When I made the decision to become a Meddeas language assistant in Spain, I knew that I was about to embark on one of the most exciting adventures of my life. I expected to be confronted with obstacles of all kinds while teaching English abroad and I knew that it wouldn’t be easy to overcome them. I would need to find a place to live, to make new friends, to communicate in a second language, to adapt to an unfamiliar culture, and on top of it all to start a brand new work experience. What I didn’t know was that the hardest part would be something much more personal than negotiating a rental contract or overcoming jetlag: the real challenge of teaching English abroad has been finding a way to make myself feel at home in Spain, and to settle in to the brand new life I’m building from scratch.
I’ve still got a long way to go, but after five months I’ve acquired enough experience to give some basic advice. If you’re thinking of teaching English abroad, here are some tips to help you adapt and settle in as soon as possible, so you can start enjoying everything your new home has to offer!
1. Avoid Comparisons and Complaints
It goes without saying that plenty of things are going to be different here than they are back home, and it’s easy to slip into the habit of making negative judgments based on your preconceived notions about how things should work. I’m talking about complaints ranging from “no one here is ever on time” to “the peanut butter doesn’t taste as good” and everything in between. But just because something is different doesn’t mean it’s wrong—and the sooner you realize this, the happier you’ll be. Do your best to start seeing things not through the cultural lens of your home country, but rather with a fresh perspective and an open mind.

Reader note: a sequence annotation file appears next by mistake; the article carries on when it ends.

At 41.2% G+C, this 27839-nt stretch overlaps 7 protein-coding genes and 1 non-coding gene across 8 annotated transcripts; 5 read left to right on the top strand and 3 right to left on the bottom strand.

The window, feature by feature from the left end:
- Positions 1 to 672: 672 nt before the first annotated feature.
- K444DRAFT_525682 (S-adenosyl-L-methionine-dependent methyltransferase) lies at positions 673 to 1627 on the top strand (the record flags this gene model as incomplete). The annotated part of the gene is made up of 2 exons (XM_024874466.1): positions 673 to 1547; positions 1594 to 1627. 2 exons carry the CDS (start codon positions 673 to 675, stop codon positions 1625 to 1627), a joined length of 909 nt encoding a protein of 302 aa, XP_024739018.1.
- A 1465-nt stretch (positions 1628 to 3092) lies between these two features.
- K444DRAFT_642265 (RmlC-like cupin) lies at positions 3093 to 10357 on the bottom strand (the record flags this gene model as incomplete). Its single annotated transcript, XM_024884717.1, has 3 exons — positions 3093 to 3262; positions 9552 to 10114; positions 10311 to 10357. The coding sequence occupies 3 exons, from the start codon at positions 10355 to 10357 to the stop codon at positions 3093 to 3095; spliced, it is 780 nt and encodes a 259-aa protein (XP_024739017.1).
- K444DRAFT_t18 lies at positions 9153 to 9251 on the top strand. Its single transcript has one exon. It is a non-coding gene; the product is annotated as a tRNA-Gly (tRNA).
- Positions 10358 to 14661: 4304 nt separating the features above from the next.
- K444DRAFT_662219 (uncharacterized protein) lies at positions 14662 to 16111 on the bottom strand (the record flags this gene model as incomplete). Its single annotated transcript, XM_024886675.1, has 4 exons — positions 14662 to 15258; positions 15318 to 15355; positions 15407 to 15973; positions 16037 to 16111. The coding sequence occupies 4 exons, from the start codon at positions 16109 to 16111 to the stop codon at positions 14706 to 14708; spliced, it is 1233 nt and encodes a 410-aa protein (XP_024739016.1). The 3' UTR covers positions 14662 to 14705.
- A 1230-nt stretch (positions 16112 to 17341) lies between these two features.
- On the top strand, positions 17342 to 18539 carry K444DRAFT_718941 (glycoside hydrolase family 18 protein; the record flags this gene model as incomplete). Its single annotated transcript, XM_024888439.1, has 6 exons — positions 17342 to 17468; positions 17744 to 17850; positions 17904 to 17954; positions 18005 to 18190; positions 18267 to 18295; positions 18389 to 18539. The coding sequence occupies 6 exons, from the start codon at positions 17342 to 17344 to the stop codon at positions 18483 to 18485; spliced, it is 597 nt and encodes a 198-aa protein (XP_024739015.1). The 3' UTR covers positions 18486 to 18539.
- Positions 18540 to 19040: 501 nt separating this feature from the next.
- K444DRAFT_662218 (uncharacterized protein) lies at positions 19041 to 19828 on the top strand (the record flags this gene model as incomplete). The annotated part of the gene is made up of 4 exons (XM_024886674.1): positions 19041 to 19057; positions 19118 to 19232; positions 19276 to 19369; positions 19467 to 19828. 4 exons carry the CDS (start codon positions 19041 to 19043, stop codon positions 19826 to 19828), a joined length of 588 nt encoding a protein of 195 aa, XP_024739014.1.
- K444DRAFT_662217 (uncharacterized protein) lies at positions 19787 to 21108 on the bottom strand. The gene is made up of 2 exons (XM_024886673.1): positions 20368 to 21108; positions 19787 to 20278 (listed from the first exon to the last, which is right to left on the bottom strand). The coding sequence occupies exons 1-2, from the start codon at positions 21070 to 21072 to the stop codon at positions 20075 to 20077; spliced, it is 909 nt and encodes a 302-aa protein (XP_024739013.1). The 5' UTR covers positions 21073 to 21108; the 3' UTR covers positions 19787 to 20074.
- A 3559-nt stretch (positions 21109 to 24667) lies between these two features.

2. Find Your Happy Place
Teaching English abroad means leaving behind your comfort zone—not just mentally, but physically as well. More than likely, you’re going to miss your house, your bed, and all the familiar places you used to spend your time. We all need spaces where we feel comfortable and safe, so you’ve got to start creating new ones right away. This could be something as simple as decorating the walls of your bedroom, buying a fuzzy blanket for your bed, or finding a quiet library, a cozy café, or a peaceful park where you can relax after a long day. Do whatever you need to do find the spaces where you feel at home, and before you know it you’ll have created a whole new comfort zone.
3. Put Yourself Out There
It’s hard to feel like you truly belong somewhere when you’re all alone. Moving abroad means leaving behind your family and friends and surrounding yourself with strangers instead. I didn’t know a single soul in Spain before I moved here, and for the first few weeks I struggled with loneliness and longing for the people back home. The trick is being brave enough to go out on your own to restaurants, parties, and events where you can meet new people to fill those gaps. It isn’t always easy, but if you isolate yourself then you’ll never truly feel like a part of your new community. You’ve got to take risks, introduce yourself to strangers, and make a conscious effort to construct a brand new support system—it won’t happen on its own!
All of these things are much easier said than done, and figuring out how to feel at home in Spain has required an enormous amount of energy and effort. I still have the occasional bouts of homesickness, but they’re far outnumbered by the moments of joy, wonder, and overwhelming gratitude I feel to be teaching English abroad. Every time I experience the relief of coming back to my apartment after a rough day, or drink a coffee in my favorite café, or laugh until I can’t breathe with my new friends, or realize that I’ve unknowingly internalized some random aspect of Spanish culture… these are the times when I know that no matter how far away home may sometimes seem, the truth is that with a little bit of patience, curiosity, and courage, home can be anywhere.
2016/2017 Posted by Melissa H.